19th century Romantic music, represented in its early stages by Carl Weber, Franz Schubert, Robert Schumann, Felix Mendelssohn, and Frédéric Chopin, tended to be more ‘subjective’ in emotional content. Orchestral colour was increasingly exploited – most notably by Hector Berlioz – and harmony became more chromatic. Nationalism became more important at this time, as seen in the intense Polish nationalism of Frédéric Chopin; the use of Hungarian folk music by Franz Liszt; the works of the Russians Nikolai Rimsky-Korsakov, Alexander Borodin, Modest Mussorgsky, and, less typically, Pyotr Il'yich Tchaikovsky; the works of the Czechs Antonín Dvořák and Bedřich Smetana; the Norwegian Edvard Grieg; and the Spaniards Isaac Albéniz, Enrique Granados, and Manuel de Falla. Revolutionary changes were brought about by Richard Wagner in the field of opera creating a new genre of music theatre, although the traditional structure of the Italian style continued in the work of Gioacchino Rossini, Giuseppe Verdi, and Giacomo Puccini. Wagner's contemporary Johannes Brahms stood for classical discipline of form combined with Romantic feeling. The Belgian César Franck, with a newly chromatic language, also renewed the tradition of polyphonic writing.
20th century Around 1900 a reaction against Romanticism was found in the Impressionism of Claude Debussy and Maurice Ravel, and the exotic chromaticism of Igor Stravinsky and Alexander Skriabin. In Austria and Germany, the tradition of Anton Bruckner, Gustav Mahler, and Richard Strauss was developed in the new world of atonal, then serial expressionism by Arnold Schoenberg, Alban Berg, and Anton Webern.
After World War I neoclassicism, represented by Igor Stravinsky, Sergei Prokofiev, and Paul Hindemith, attempted to restore 18th-century principles of objectivity while combining classical harmony with colouristic dissonance. More forward-looking composers such as Edgard Varèse began using the orchestra to produce blocks of sound to be played off against each other, anticipating later figures such as György Ligeti, Harrison Birtwistle, and Olivier Messiaen. In Paris, composers such as Debussy and Ravel radically altered the use of consonance and form, while composers further from the cosmopolitan centres of Europe, such as Edward Elgar, Frederick Delius, and Jean Sibelius, took the Romantic symphonic tradition forward by extending other parameters than harmony, Sibelius using modernist formal development together with a Romantic harmonic language. The rise of radio and recorded media created a new mass market for classical and Romantic music, but one which was initially resistant to music by contemporary composers. Organizations such as the International Society for Contemporary Music became increasingly responsible for ensuring that new music continued to be publicly performed. Interest in English folk music was revived by the work of Gustav Holst and Ralph Vaughan Williams.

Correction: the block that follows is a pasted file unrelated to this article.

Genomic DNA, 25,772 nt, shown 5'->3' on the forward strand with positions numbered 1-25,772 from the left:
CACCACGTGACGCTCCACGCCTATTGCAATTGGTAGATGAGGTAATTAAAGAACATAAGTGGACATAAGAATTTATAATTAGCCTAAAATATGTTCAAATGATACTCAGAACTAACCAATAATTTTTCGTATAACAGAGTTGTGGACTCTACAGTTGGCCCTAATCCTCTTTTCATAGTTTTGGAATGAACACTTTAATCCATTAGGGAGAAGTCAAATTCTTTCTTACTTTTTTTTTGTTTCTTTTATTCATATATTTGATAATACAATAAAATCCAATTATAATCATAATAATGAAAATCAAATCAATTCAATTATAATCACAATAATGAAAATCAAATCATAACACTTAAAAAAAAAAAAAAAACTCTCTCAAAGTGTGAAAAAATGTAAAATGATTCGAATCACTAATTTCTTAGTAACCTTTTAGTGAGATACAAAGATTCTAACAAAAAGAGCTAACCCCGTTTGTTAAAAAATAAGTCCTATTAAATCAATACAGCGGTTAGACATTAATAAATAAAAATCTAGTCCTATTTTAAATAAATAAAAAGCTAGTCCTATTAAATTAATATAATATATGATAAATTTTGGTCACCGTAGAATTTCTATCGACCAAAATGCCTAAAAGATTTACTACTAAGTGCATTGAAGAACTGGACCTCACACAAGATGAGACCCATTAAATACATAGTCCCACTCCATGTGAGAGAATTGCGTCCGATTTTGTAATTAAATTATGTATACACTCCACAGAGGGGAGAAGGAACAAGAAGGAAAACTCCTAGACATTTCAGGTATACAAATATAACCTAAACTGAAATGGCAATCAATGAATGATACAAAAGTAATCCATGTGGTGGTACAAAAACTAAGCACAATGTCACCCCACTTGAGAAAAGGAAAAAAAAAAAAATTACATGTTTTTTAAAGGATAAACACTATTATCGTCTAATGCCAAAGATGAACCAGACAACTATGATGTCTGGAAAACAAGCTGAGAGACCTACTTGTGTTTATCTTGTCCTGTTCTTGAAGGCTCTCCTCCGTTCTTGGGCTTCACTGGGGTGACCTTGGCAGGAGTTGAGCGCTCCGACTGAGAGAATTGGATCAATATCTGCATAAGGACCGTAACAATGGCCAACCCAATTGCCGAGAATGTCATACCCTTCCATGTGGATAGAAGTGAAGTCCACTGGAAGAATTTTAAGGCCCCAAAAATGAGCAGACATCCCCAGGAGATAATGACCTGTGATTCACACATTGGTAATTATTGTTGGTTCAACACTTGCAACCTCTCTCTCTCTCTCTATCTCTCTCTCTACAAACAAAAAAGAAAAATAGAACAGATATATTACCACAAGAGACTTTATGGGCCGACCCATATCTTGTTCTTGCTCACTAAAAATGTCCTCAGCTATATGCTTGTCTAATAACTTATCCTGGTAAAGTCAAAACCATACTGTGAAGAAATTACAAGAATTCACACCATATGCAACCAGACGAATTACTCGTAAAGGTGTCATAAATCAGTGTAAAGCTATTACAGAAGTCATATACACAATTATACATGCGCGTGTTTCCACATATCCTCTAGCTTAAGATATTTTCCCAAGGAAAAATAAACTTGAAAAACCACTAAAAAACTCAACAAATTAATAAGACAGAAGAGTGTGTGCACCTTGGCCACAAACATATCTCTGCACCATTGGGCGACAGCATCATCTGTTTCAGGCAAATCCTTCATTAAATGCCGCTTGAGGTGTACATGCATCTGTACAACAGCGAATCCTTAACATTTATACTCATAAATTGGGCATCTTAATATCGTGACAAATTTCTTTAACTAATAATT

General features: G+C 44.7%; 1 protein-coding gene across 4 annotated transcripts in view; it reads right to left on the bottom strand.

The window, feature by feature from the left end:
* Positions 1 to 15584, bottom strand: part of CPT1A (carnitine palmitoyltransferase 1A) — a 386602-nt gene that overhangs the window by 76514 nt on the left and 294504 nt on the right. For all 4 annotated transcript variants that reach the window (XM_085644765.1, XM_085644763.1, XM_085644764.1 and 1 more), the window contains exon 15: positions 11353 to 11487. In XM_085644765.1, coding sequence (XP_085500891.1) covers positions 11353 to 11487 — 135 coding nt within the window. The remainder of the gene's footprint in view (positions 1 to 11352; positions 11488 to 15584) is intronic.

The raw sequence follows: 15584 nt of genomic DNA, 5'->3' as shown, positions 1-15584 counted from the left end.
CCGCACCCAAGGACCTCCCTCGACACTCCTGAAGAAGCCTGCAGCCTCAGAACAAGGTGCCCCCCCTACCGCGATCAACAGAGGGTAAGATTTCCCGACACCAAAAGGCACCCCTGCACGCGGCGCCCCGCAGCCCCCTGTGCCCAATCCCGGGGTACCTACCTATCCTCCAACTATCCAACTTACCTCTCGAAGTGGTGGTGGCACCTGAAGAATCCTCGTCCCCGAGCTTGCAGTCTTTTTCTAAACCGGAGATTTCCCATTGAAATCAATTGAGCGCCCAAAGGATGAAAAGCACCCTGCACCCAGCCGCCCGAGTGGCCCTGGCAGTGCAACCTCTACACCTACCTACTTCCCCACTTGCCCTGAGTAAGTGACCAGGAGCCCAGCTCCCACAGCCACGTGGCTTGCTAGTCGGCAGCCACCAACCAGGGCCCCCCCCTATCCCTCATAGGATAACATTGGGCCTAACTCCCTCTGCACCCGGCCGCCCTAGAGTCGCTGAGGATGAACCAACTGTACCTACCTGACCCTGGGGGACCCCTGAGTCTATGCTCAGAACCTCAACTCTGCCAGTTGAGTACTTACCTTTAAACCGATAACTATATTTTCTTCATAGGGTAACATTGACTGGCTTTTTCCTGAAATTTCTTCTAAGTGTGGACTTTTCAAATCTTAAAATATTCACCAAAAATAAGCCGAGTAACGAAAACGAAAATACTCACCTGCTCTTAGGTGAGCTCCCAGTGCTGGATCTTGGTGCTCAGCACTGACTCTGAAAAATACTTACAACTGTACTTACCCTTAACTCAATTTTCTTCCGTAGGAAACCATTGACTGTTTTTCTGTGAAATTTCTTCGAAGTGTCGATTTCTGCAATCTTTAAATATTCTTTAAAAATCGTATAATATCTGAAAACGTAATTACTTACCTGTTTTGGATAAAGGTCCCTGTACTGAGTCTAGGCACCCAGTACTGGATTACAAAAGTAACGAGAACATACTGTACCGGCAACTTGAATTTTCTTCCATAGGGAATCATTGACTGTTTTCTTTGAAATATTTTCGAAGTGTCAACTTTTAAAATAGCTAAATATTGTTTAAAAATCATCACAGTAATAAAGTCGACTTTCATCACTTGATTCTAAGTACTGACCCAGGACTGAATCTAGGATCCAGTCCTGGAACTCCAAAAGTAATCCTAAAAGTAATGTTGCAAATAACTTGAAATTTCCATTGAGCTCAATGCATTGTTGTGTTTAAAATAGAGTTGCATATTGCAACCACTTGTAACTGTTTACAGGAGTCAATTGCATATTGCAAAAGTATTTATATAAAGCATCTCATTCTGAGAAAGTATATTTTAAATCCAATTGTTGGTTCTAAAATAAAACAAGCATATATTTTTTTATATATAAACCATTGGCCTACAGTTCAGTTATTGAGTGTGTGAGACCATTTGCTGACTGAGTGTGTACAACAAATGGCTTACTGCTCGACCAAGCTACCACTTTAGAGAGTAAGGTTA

Among other important contemporary composers are Béla Bartók and Zoltán Kodály in Hungary; Olivier Messiaen in France; Luigi Dallapiccola and Luciano Berio in Italy; Dmitri Shostakovich in Russia; and Arthur Bliss, Aaron Copland, Edmund Rubbra, William Walton, Samuel Barber, Benjamin Britten, and Michael Tippett in England and the USA.
Modern developments The second half of the 20th century has seen dramatic changes in the nature of composition, with many new techniques such as those developed from medieval and biological or natural processes by composers such as Harrison Birtwistle, and the immense complexity and ultra-expression of Brian Ferneyhough. The recording studio has helped in the development of musique concrète, based on recorded natural sounds, and electronic music, in which sounds are generated electrically. These developments meant that music could be created as a finished object without the need for interpretation by live performers. Chance music, promoted by John Cage, introduced the idea of a music designed to provoke unforeseen results and thereby make new connections; aleatory music, developed by Karlheinz Stockhausen, introduced performers to freedom of choice from a range of options, and in Poland, Witold Lutosławski took this further to create immense controlled complexity in sound, while allowing performers much freedom to play naturally. Further initiatives by Stockhausen introduced new musical sounds and compositional techniques, often combining electronic and live performances. Since the 1960s the computer has become a focus of attention for developments in the synthesis of musical tones, and also in the automation of compositional techniques, most notably at Stanford University and MIT in the USA, and at IRCAM in Paris.